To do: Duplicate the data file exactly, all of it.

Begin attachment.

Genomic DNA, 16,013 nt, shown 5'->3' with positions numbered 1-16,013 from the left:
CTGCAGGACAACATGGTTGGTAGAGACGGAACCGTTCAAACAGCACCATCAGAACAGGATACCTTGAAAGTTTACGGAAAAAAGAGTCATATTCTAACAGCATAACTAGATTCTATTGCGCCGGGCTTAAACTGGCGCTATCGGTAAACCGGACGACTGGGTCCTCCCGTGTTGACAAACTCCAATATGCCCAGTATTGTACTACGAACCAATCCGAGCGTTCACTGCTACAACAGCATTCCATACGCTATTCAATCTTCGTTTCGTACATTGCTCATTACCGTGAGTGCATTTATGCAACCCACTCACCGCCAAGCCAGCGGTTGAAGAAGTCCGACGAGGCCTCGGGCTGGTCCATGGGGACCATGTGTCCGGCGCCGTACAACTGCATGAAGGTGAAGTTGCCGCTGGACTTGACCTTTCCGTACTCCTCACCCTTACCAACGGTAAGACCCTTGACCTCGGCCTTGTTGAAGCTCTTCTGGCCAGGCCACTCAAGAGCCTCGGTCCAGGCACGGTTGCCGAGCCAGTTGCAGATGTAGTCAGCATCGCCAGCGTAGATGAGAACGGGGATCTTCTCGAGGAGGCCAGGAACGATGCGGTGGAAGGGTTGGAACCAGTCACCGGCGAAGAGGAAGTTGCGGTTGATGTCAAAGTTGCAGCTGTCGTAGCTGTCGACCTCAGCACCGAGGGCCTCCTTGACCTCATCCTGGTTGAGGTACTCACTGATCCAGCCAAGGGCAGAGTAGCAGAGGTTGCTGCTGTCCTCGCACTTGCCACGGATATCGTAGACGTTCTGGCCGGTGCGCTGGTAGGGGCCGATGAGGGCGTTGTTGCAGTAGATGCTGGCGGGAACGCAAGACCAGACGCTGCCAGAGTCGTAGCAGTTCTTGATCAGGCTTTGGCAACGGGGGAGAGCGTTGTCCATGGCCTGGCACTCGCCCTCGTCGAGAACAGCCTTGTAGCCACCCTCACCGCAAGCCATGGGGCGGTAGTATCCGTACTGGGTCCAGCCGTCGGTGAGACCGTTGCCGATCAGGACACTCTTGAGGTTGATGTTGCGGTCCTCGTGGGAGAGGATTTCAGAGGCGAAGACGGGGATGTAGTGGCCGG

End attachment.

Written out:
Genomic DNA, 16,013 nt, shown 5'->3' with positions numbered 1-16,013 from the left:
CTGCAGGACAACATGGTTGGTAGAGACGGAACCGTTCAAACAGCACCATCAGAACAGGATACCTTGAAAGTTTACGGAAAAAAGAGTCATATTCTAACAGCATAACTAGATTCTATTGCGCCGGGCTTAAACTGGCGCTATCGGTAAACCGGACGACTGGGTCCTCCCGTGTTGACAAACTCCAATATGCCCAGTATTGTACTACGAACCAATCCGAGCGTTCACTGCTACAACAGCATTCCATACGCTATTCAATCTTCGTTTCGTACATTGCTCATTACCGTGAGTGCATTTATGCAACCCACTCACCGCCAAGCCAGCGGTTGAAGAAGTCCGACGAGGCCTCGGGCTGGTCCATGGGGACCATGTGTCCGGCGCCGTACAACTGCATGAAGGTGAAGTTGCCGCTGGACTTGACCTTTCCGTACTCCTCACCCTTACCAACGGTAAGACCCTTGACCTCGGCCTTGTTGAAGCTCTTCTGGCCAGGCCACTCAAGAGCCTCGGTCCAGGCACGGTTGCCGAGCCAGTTGCAGATGTAGTCAGCATCGCCAGCGTAGATGAGAACGGGGATCTTCTCGAGGAGGCCAGGAACGATGCGGTGGAAGGGTTGGAACCAGTCACCGGCGAAGAGGAAGTTGCGGTTGATGTCAAAGTTGCAGCTGTCGTAGCTGTCGACCTCAGCACCGAGGGCCTCCTTGACCTCATCCTGGTTGAGGTACTCACTGATCCAGCCAAGGGCAGAGTAGCAGAGGTTGCTGCTGTCCTCGCACTTGCCACGGATATCGTAGACGTTCTGGCCGGTGCGCTGGTAGGGGCCGATGAGGGCGTTGTTGCAGTAGATGCTGGCGGGAACGCAAGACCAGACGCTGCCAGAGTCGTAGCAGTTCTTGATCAGGCTTTGGCAACGGGGGAGAGCGTTGTCCATGGCCTGGCACTCGCCCTCGTCGAGAACAGCCTTGTAGCCACCCTCACCGCAAGCCATGGGGCGGTAGTATCCGTACTGGGTCCAGCCGTCGGTGAGACCGTTGCCGATCAGGACACTCTTGAGGTTGATGTTGCGGTCCTCGTGGGAGAGGATTTCAGAGGCGAAGACGGGGATGTAGTGGCCGG